WASHINGTON -  The US Congress on Thursday overwhelmingly authorised $700 billion in national defence spending for next year, a substantial increase over Donald Trump's request, and sent the measure to the president for his signature.

The National Defence Authorisation Act of 2018 is a negotiated compromise between the two chambers of Congress. The Senate passed it Thursday on a unanimous voice vote, two days after it cleared the House on a vote of 356 to 70.

The bill is some $26 billion above Trump's initial military budget requests, and about 15 percent higher than the authorisation in 2016, the last full year of Barack Obama's presidency.

It provides for $626 billion in base budget requirements, $66 billion for Overseas Contingency Operations, or warfighting, and an additional $8 billion for other defence activities.

Increased spending is allocated for new F-35 fighter jets, ships and M1 Abrams tanks, military pay is raised by 2.4 percent and $4.9 billion is reserved for Afghanistan security forces, including a programme integrating women into the country's national defence.

It also authorises $12.3 billion for the Missile Defence Agency to bolster homeland, regional, and space missile defences, including the expansion of ground-based interceptors and the Terminal High Altitude Area Defence (THAAD) system, which has been recently deployed in South Korea.

The figure is substantially more than Trump's baseline missile defence request, at a time of heightened tensions with North Korea over its testing of nuclear devices and ballistic missiles.

Lawmakers including Senator John McCain, a defence hawk who routinely berates administrations for not spending enough to improve defence readiness, praised the bill's passage as a sign Congress was eager to rebuild military strength.

McCain said he hoped Trump would sign the measure and "acknowledge that this is the level of defence spending necessary to meet current threats, prepare for the challenges of an increasingly dangerous world, and keep faith with our men and women in uniform."

Meanwhile, approximately 3,000 additional American troops have now deployed to Afghanistan under President Trump's revised strategy for the war-torn country, the Pentagon said Thursday.

The Pentagon had previously put the number of US forces in Afghanistan at about 11,000 but Trump in August authorised an increase requested by the commander on the ground, General John Nicholson.

"We've just completed a force flow into Afghanistan," Joint Staff Director Lieutenant General Kenneth McKenzie told Pentagon reporters. "The new number for Afghanistan is now approximately 14,000. Might be a little above that, might be a little below that as we flex according to the mission."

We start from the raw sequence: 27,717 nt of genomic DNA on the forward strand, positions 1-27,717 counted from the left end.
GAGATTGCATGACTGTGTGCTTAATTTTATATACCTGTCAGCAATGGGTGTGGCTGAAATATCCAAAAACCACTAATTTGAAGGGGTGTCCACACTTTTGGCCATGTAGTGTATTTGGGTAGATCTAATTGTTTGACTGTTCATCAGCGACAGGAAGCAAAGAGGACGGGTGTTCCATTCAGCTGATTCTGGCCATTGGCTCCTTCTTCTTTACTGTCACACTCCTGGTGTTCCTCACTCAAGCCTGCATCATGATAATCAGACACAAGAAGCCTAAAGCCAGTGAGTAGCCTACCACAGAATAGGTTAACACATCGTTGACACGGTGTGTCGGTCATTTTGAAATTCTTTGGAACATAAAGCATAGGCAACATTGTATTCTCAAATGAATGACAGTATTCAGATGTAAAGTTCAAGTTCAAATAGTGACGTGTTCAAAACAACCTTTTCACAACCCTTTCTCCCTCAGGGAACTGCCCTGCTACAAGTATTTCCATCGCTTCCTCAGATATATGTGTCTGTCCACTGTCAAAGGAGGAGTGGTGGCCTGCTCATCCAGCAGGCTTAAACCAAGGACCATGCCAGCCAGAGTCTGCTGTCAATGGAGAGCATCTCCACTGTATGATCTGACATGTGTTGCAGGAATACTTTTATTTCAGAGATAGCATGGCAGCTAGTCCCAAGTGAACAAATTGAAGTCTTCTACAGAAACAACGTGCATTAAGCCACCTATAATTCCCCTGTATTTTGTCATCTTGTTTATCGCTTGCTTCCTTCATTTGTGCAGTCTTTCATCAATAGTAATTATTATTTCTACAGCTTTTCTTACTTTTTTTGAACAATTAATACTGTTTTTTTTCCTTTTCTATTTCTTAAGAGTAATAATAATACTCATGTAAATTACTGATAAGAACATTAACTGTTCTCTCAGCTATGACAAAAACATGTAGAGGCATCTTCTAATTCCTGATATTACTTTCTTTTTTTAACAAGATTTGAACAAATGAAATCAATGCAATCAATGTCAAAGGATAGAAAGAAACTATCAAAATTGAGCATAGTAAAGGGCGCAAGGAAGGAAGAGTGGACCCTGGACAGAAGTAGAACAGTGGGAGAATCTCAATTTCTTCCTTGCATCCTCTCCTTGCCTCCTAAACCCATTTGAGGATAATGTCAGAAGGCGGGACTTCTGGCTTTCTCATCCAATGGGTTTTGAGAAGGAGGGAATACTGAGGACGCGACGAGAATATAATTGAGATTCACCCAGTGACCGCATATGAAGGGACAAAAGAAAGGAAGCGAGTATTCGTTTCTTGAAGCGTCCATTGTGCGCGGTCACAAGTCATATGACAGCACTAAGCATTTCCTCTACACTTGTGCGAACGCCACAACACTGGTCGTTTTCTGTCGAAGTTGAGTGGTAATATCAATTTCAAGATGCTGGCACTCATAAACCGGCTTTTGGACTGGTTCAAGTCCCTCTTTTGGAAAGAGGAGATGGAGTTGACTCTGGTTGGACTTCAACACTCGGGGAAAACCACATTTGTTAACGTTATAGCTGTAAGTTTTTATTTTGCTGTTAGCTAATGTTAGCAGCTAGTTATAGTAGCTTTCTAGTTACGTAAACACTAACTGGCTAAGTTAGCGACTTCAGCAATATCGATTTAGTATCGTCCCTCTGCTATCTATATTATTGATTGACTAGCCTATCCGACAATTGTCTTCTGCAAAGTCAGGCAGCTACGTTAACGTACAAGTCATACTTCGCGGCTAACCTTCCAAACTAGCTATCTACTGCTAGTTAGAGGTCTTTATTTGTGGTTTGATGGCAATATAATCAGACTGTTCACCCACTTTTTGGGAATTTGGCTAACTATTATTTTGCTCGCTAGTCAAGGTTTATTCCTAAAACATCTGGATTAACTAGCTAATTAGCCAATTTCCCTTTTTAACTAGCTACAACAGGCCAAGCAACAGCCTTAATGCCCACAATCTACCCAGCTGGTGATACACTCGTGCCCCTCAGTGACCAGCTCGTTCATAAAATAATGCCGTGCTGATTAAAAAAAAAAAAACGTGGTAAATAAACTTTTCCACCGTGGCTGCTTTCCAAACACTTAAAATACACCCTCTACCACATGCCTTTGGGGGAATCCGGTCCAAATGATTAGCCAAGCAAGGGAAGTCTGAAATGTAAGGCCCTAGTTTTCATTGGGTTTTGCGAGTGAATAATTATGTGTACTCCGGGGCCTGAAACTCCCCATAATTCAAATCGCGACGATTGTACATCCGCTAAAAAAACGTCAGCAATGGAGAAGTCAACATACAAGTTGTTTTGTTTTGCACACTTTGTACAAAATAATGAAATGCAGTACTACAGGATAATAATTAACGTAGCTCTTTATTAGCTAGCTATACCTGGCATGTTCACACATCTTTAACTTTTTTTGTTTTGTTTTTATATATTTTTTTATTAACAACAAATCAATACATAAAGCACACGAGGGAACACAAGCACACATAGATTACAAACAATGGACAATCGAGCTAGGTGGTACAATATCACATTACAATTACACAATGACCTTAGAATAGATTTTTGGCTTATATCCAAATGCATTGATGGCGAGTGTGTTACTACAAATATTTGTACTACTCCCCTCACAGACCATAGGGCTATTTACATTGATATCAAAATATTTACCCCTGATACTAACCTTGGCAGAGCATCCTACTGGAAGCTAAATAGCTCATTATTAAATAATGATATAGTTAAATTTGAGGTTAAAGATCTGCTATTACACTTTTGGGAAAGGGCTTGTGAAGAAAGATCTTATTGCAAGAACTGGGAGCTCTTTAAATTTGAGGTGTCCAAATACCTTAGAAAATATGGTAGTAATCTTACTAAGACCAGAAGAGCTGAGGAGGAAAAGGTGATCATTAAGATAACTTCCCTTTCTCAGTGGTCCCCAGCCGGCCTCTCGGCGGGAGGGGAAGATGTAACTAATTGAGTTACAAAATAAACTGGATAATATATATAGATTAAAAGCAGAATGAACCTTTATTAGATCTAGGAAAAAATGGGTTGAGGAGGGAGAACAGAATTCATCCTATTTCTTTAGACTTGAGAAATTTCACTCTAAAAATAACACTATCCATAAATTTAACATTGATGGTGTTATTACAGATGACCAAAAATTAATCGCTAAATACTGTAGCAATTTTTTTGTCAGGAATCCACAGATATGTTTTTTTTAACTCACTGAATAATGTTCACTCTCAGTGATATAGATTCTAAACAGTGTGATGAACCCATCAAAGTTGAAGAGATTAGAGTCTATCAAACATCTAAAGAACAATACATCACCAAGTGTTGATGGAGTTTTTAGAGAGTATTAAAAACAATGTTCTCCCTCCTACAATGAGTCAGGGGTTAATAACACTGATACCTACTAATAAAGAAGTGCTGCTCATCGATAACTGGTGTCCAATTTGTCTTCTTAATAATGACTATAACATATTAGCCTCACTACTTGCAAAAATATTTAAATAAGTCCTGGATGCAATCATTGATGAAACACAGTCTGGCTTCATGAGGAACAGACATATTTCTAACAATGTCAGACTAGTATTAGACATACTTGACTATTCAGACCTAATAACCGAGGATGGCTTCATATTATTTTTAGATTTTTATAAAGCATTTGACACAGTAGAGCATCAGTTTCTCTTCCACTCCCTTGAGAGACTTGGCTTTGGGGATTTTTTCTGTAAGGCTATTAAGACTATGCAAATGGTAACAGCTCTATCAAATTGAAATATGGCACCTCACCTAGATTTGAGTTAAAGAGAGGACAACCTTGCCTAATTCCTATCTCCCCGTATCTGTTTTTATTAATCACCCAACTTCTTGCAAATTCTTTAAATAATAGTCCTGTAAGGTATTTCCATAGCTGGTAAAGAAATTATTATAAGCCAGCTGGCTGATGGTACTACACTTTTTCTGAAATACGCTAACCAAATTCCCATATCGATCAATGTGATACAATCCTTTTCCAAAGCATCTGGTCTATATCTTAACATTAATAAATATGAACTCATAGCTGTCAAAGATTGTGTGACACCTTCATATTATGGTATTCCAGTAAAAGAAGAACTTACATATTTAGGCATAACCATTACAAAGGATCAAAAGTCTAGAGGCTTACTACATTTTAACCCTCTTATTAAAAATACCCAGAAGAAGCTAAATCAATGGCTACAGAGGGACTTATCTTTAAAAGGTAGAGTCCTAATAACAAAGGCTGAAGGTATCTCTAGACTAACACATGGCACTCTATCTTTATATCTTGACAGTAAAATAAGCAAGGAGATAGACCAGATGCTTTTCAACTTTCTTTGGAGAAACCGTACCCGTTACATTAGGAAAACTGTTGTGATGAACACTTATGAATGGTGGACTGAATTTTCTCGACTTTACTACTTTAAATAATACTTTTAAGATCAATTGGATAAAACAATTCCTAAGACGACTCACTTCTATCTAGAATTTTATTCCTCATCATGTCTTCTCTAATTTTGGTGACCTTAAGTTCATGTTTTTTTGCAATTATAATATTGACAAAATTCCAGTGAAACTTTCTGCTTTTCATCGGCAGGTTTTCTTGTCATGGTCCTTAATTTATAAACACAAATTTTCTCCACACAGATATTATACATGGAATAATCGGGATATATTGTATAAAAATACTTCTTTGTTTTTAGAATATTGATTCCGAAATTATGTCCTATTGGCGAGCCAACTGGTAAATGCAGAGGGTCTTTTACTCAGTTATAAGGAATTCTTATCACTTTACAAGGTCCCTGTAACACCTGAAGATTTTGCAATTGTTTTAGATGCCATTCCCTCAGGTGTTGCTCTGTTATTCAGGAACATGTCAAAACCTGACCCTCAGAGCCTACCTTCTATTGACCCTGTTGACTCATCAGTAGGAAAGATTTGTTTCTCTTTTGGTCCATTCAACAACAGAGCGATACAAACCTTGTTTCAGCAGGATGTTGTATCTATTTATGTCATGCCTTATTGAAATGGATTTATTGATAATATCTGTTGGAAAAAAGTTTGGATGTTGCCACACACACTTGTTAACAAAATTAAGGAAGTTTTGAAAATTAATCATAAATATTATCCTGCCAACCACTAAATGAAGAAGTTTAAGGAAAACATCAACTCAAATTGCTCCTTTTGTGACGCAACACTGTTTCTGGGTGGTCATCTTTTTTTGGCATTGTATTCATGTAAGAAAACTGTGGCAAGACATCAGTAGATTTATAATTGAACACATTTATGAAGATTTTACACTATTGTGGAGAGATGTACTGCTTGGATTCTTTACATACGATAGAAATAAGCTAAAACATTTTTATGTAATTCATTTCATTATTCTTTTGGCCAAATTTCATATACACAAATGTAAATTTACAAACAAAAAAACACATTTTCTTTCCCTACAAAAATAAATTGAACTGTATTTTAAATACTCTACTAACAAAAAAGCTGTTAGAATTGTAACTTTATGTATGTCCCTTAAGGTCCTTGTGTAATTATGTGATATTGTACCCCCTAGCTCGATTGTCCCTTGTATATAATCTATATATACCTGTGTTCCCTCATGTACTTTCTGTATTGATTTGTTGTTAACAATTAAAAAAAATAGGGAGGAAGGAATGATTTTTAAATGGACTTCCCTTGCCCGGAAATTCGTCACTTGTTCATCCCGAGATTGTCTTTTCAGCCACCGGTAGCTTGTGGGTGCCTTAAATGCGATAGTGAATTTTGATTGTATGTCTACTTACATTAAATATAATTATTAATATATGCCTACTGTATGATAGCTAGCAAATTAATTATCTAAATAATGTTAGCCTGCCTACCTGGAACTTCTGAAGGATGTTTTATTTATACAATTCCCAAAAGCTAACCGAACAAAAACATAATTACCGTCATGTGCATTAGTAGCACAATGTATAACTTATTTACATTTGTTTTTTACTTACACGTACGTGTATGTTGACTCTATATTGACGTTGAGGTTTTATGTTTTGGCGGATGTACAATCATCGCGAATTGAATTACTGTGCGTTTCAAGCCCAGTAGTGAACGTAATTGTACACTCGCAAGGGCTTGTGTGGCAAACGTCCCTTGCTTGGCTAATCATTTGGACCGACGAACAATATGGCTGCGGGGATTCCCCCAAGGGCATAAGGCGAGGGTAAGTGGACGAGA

The extra troops will help train and advise Afghan security forces, who are struggling to beat back a resurgent Taliban.

Nicholson has said he needs nearly 16,000 troops overall in Afghanistan, and NATO nations have pledged to help make up the difference.

Aside from additional troops, Trump's plan also comprises an open-ended US troop presence in Afghanistan, where his predecessor Barack Obama had ordered a calendar-based drawdown of American forces.



US troops who served in Afghanistan were previously told that "nothing could be done" about child sex abuse at the hands of Afghan security forces, according to a government report released Thursday.

The Department of Defence's Office of the Inspector General began reviewing Pentagon guidance for troops deploying to Afghanistan following a series of news stories in 2015 about widespread paedophilia by Afghan police and soldiers.

Primarily at issue is Afghanistan's entrenched custom of "bacha bazi", or the sexual abuse of boys, who are forced to dress in girls' clothes, dance and have sex with older men.

The Inspector General spoke to several US troops who said their commanders had shrugged their shoulders when they reported concerns about possible abuse.

"Personnel we interviewed explained that they, or someone whom they knew, were told informally that nothing could be done about child sexual abuse because of Afghanistan's status as a sovereign nation, that it was not a priority issue for the command, or that it was best to let the local police handle it," the report states.

One person who was interviewed said he or she had been aware of an Afghan commander keeping little boys "for pleasure".

"The interviewee reported to the chain of command and had been told, 'There's nothing we can do about it', 'It was out of our control', 'This is Afghanistan', or 'It's their country," the report states.

Investigators identified 16 allegations of child sex abuse involving Afghan government officials between 2010 and 2016, though a lack of reporting guidance makes it impossible to know if this was the totality of cases.

The Inspector General found that while the Pentagon had no policy expressly discouraging personnel from reporting incidents of child sexual abuse, cultural-awareness training identified child sexual abuse as a "culturally accepted practice" in Afghanistan.

In September 2015, the New York Times reported that US troops in Afghanistan had been instructed by their superiors to overlook cases of Afghan police or commanders sexually abusing teenage boys, even if it took place on military bases.

At the end of 2015, troops began to receive PowerPoint presentations titled "Mandatory Reporting of Suspected Human Rights Abuses."

AFP last year reported how the Taliban exploit bacha bazi to infiltrate security ranks.

The AFP story detailed how Taliban insurgents are using children to mount crippling insider attacks that have killed hundreds of police in southern Afghanistan over the previous two years.

When asked about the Inspector General report, Pentagon press secretary Dana White said troops are all obligated to report abuse allegations.

"There's a very concrete system in which they do that," she said.